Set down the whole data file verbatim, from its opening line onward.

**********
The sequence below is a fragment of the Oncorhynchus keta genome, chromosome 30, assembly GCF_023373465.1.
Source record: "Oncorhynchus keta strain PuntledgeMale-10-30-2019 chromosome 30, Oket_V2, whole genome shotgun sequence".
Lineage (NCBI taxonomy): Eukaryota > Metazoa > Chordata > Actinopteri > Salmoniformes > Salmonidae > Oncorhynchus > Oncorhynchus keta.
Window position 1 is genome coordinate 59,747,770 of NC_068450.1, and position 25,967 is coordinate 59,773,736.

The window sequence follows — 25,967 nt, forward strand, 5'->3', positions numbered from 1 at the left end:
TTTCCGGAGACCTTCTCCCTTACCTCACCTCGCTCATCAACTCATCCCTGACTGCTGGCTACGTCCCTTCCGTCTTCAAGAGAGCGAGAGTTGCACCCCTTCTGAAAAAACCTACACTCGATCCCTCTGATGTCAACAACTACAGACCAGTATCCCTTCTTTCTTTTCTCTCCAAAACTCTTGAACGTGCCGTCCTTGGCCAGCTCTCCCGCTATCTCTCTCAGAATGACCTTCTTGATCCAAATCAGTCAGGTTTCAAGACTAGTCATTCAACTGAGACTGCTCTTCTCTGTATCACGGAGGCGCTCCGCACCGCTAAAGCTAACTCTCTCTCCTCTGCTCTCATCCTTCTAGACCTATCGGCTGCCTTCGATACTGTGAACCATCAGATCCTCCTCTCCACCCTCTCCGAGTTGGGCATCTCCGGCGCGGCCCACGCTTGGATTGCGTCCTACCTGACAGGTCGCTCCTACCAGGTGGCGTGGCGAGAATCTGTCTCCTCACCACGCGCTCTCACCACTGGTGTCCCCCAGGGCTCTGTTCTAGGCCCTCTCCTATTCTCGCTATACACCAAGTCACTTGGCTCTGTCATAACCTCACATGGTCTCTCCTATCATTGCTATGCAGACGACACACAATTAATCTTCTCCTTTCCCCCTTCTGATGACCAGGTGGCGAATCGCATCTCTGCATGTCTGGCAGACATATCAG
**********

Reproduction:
The sequence below is a fragment of the Oncorhynchus keta genome, chromosome 30, assembly GCF_023373465.1.
Source record: "Oncorhynchus keta strain PuntledgeMale-10-30-2019 chromosome 30, Oket_V2, whole genome shotgun sequence".
Lineage (NCBI taxonomy): Eukaryota > Metazoa > Chordata > Actinopteri > Salmoniformes > Salmonidae > Oncorhynchus > Oncorhynchus keta.
Window position 1 is genome coordinate 59,747,770 of NC_068450.1, and position 25,967 is coordinate 59,773,736.

The window sequence follows — 25,967 nt, forward strand, 5'->3', positions numbered from 1 at the left end:
TTTCCGGAGACCTTCTCCCTTACCTCACCTCGCTCATCAACTCATCCCTGACTGCTGGCTACGTCCCTTCCGTCTTCAAGAGAGCGAGAGTTGCACCCCTTCTGAAAAAACCTACACTCGATCCCTCTGATGTCAACAACTACAGACCAGTATCCCTTCTTTCTTTTCTCTCCAAAACTCTTGAACGTGCCGTCCTTGGCCAGCTCTCCCGCTATCTCTCTCAGAATGACCTTCTTGATCCAAATCAGTCAGGTTTCAAGACTAGTCATTCAACTGAGACTGCTCTTCTCTGTATCACGGAGGCGCTCCGCACCGCTAAAGCTAACTCTCTCTCCTCTGCTCTCATCCTTCTAGACCTATCGGCTGCCTTCGATACTGTGAACCATCAGATCCTCCTCTCCACCCTCTCCGAGTTGGGCATCTCCGGCGCGGCCCACGCTTGGATTGCGTCCTACCTGACAGGTCGCTCCTACCAGGTGGCGTGGCGAGAATCTGTCTCCTCACCACGCGCTCTCACCACTGGTGTCCCCCAGGGCTCTGTTCTAGGCCCTCTCCTATTCTCGCTATACACCAAGTCACTTGGCTCTGTCATAACCTCACATGGTCTCTCCTATCATTGCTATGCAGACGACACACAATTAATCTTCTCCTTTCCCCCTTCTGATGACCAGGTGGCGAATCGCATCTCTGCATGTCTGGCAGACATATCAG